#MeToo Founder Tarana Burke Responds To Asia Argento Report


You’ve probably heard by now about the New York Times report regarding Italian actress Asia Argento that has gone viral. According to the report, Argento who has become one of the leading voices in the #MeToo movement, had arranged to pay Jimmy Bennet, a now 22-year-old actor and musician, $380,000 after he outed her for sexually assaulting him when he had just turned 18. Now#MeToo founder Tarana Burke is responding to it along with other celebrities.

Burke took to Twitter to express her thoughts on the recent report, letting people know that there is “no way to be a perpetrator and there is no model survivor.”

“I’ve said repeatedly before that the #metooMVMT is for all of us, including these brave young men who are now coming forward. It will continue to be jarring when we hear the names of some of our faves connected to sexual violence unless we shift from talking about individuals … and begin to talk about power,” she tweeted. “Sexual violence is about power and privilege. That doesn’t change if the perpetrator is your favorite actress, activist or professor of any gender. And we won’t shift the culture unless we get serious about shifting these false narratives.”

But she didn’t end there. Burke went on. “My hope is that as more folks come forward, particularly men, that we prepare ourselves for some hard conversations about power and humanity and privilege and harm. This issue is less about crime and punishment and more about harm and harm reduction,” she wrote. A shift can happen. This movement is making space for possibility. But, it can only happen after we crack open the whole can of worms and get really comfortable with the uncomfortable reality that there is no way to be a perpetrator … and there is no model survivor. We are imperfectly human and we all have to be accountable for our individual behavior.”

She also urged folks to not let incidents like this discredit the #MeToo movement. “People will use these recent news stories to try and discredit this movement—don’t let that happen. This is what Movement is about. It’s not a spectator sport. It is people generated. We get to say “this is/isn’t what this movement is about!”

Burke’s statements are valid. For starters, perpetrators don’t look one way and there is no model survivor. Victims are humans. That’s not to excuse what Argento did but to show that that this happens and her being a perpetrator is in no way taking away from the movement as a whole. NBC reports that it “highlights how systemic sexual misconduct is.

Celebrities like Rose McGowan and Rosanna Arquette also weighed in on Twitter. Arquette pointed out that despite Argento being a perpetrator herself, it doesn’t take away from the fact that she was still raped by Harvey Weinstein.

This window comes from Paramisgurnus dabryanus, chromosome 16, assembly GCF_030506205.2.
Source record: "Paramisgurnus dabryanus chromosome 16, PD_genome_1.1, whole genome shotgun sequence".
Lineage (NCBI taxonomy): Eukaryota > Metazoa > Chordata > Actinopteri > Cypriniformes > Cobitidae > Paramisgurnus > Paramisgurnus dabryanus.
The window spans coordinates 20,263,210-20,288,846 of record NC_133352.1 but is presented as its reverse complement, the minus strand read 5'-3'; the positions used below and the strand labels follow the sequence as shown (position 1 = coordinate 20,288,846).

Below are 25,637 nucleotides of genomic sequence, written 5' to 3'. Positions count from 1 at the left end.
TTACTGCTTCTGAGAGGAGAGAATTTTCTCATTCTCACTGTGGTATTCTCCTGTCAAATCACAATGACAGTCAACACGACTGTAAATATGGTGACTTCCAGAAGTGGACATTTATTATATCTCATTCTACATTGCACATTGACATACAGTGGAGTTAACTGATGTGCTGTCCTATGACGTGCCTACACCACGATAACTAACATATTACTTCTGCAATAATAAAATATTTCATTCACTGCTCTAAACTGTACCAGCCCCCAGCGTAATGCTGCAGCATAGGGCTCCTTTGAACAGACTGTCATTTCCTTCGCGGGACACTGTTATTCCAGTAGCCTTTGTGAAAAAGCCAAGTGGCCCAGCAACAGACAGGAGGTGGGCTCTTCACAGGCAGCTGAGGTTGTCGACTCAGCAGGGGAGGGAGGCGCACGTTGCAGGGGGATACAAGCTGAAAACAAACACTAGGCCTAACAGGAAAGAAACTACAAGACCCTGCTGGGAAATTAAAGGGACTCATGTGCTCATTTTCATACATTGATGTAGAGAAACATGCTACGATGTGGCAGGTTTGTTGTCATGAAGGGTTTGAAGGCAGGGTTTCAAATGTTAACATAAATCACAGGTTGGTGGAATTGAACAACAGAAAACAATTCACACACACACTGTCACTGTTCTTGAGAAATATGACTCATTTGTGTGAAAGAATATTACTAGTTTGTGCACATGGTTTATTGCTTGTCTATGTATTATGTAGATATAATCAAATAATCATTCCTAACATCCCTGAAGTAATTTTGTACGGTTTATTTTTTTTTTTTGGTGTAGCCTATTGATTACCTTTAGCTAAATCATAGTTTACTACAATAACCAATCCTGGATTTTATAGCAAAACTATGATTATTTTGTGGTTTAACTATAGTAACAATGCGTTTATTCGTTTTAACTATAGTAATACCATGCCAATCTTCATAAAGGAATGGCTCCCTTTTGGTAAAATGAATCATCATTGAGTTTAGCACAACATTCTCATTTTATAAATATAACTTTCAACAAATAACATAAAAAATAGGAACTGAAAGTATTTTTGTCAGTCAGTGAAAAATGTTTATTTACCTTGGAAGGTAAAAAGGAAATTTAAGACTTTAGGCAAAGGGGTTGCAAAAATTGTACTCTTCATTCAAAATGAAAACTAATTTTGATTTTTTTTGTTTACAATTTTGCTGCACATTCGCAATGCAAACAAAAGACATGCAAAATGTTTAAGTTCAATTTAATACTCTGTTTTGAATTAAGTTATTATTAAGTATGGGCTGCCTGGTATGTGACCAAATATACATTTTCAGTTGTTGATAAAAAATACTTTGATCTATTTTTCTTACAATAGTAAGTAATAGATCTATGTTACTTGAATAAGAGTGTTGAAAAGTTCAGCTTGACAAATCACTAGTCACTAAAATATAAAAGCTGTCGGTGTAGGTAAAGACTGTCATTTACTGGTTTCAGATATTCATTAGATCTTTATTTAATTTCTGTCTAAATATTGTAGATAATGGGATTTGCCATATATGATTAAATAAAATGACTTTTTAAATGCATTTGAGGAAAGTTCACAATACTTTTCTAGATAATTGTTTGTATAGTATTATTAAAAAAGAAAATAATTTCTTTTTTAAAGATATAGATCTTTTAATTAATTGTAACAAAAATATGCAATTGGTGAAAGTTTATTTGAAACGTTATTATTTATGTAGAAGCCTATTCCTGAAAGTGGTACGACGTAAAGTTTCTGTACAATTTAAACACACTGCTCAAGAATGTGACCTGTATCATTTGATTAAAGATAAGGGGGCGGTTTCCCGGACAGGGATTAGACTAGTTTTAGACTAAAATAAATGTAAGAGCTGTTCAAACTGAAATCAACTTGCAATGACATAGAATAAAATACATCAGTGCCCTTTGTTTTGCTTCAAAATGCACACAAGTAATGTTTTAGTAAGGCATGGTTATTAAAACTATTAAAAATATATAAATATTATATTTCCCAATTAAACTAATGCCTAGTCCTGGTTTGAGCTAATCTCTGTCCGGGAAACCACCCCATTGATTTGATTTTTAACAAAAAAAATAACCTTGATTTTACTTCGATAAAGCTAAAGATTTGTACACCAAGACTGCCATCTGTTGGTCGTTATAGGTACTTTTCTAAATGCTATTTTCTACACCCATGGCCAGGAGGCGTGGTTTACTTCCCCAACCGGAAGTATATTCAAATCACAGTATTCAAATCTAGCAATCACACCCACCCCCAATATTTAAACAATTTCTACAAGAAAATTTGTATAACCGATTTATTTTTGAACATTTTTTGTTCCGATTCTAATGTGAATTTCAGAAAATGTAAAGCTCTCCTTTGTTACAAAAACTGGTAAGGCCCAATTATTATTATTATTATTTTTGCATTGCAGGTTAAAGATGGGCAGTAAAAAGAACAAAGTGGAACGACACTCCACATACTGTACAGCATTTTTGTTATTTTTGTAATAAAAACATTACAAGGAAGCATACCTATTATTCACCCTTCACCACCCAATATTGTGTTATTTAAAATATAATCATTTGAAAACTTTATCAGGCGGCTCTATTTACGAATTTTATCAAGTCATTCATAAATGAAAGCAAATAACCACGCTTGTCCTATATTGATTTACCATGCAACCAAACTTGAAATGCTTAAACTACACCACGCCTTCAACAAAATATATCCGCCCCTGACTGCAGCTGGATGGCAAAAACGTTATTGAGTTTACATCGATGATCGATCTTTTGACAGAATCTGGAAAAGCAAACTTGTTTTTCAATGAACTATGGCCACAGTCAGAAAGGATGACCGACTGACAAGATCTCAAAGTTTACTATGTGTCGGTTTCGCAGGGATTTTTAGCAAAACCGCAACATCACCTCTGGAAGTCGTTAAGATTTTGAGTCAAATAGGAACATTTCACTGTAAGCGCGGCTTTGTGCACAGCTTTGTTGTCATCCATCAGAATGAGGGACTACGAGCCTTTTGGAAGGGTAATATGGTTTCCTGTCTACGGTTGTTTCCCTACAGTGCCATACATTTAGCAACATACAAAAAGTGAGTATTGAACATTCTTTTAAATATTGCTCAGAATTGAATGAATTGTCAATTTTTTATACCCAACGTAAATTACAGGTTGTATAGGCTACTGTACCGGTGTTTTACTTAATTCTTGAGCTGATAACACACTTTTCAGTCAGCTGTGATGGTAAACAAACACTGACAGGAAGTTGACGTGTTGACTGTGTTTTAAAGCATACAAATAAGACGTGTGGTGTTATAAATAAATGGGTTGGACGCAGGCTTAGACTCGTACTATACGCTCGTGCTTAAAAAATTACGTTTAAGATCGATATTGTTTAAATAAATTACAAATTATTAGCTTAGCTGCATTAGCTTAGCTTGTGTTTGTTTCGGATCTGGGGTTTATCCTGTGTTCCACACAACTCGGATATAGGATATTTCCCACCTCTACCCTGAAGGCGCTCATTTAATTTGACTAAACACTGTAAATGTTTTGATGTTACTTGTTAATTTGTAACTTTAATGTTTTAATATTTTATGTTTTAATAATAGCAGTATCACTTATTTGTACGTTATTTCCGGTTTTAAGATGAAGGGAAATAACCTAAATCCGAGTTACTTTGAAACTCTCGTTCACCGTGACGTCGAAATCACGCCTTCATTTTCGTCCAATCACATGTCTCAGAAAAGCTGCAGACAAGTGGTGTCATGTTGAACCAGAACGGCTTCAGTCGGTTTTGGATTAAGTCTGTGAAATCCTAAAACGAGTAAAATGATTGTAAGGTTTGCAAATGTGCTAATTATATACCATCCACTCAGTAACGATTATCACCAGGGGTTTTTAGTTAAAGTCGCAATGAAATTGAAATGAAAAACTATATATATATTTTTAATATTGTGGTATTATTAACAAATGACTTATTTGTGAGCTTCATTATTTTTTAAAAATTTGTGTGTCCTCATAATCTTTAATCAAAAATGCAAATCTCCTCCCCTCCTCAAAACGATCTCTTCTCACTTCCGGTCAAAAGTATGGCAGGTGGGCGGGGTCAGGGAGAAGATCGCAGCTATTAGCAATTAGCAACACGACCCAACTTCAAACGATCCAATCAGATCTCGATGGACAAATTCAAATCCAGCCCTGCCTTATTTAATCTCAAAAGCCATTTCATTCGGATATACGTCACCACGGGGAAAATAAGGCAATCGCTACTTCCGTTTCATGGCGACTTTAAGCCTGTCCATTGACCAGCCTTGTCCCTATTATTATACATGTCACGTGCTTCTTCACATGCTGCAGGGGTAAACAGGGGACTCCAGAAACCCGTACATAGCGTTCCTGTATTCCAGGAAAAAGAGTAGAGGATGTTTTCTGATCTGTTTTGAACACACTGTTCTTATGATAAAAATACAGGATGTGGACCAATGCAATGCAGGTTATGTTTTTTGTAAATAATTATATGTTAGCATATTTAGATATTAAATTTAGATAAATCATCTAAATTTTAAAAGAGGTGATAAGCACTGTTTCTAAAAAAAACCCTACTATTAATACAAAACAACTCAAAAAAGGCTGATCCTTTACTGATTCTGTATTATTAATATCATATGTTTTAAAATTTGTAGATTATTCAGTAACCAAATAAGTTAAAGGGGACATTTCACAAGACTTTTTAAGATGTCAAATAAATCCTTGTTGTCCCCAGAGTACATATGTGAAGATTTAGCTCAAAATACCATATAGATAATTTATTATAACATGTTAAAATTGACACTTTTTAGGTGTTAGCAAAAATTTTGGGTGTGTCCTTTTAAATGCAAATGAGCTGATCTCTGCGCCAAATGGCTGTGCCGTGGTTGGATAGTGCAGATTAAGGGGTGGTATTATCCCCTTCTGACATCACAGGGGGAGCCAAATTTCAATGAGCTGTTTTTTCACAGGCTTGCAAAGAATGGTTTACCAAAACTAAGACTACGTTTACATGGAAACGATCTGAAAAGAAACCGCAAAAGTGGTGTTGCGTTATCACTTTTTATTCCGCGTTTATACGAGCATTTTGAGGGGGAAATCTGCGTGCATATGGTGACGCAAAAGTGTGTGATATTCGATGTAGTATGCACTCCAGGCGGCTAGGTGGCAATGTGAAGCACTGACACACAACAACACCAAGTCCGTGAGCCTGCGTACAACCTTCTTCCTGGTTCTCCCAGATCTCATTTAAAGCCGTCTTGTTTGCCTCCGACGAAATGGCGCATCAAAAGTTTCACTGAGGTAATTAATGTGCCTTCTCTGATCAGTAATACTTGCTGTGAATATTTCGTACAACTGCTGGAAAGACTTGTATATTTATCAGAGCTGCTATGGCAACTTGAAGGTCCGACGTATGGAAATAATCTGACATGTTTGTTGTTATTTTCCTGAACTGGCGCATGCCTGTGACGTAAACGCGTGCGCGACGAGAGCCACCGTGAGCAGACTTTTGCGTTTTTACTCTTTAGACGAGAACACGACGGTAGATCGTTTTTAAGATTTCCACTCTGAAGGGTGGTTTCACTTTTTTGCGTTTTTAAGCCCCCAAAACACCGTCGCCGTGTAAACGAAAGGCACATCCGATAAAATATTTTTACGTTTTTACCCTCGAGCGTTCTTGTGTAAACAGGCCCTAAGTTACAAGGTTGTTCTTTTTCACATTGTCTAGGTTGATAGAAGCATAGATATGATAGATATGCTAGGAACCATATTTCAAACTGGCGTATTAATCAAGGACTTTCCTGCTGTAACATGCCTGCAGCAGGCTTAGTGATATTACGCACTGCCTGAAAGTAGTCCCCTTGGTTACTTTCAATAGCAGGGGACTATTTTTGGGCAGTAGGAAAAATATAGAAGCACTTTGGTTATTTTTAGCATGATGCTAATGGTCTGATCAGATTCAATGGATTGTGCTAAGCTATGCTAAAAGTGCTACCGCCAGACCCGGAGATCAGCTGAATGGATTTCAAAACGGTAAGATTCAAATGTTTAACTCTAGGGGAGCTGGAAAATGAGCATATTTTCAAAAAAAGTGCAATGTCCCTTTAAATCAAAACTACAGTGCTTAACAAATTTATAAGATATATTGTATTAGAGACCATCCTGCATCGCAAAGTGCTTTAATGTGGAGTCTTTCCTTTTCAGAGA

#MeToo has always been bigger than one case or one story. It is about the widespread impact of sexual harassment, assault and abuse in our culture,” Laura Palumbo, a certified sexual assault counselor and communications director for that National Sexual Violence Resource Center told NBC. “The fact that this report is not only coming forward against someone who also reported their own abuses, but who is also speaking from the point of view of a male, is really important, because those voices are so often silenced too.”

Argento’s allegation, brings to light two things we don’t talk about often enough when it comes to the #MeToo movement. One that perpetrators are often victims of sexual assault themselves. We hardly ever talk about that. But, according to a study published in the British Journal of Psychiatry, 35% of perpetrators reported being victims of child sexual abuse themselves, as opposed to 11% of non-perpetrators. If anything, this just confirms how important this movement is and how important it is to continue pushing dialogue around sexual assault and violence if we want to shift our culture. It also brings to the forefront that men are also victims of sexual assault—often times young men and boys. In fact, RAINN, the Rape, Abuse & Incest National Network, reports that one out of every 10 rape victims is male. That’s more common than a lot of us realize and yet we still haven’t created a safe enough space for men to come out and voice these experiences. How can we talk about ending sexual violence when we’re not getting to the root of the problem or understanding how it starts?

Let’s not allow Argento’s allegations to discredit the #MeToo movement or to stop taking victims’ claims seriously. Instead, let’s use it to take this movement more seriously and to understand that sexual violence is a very complex issue that needs to still be discussed and understood if we’re going to keep fighting to do away with it. 

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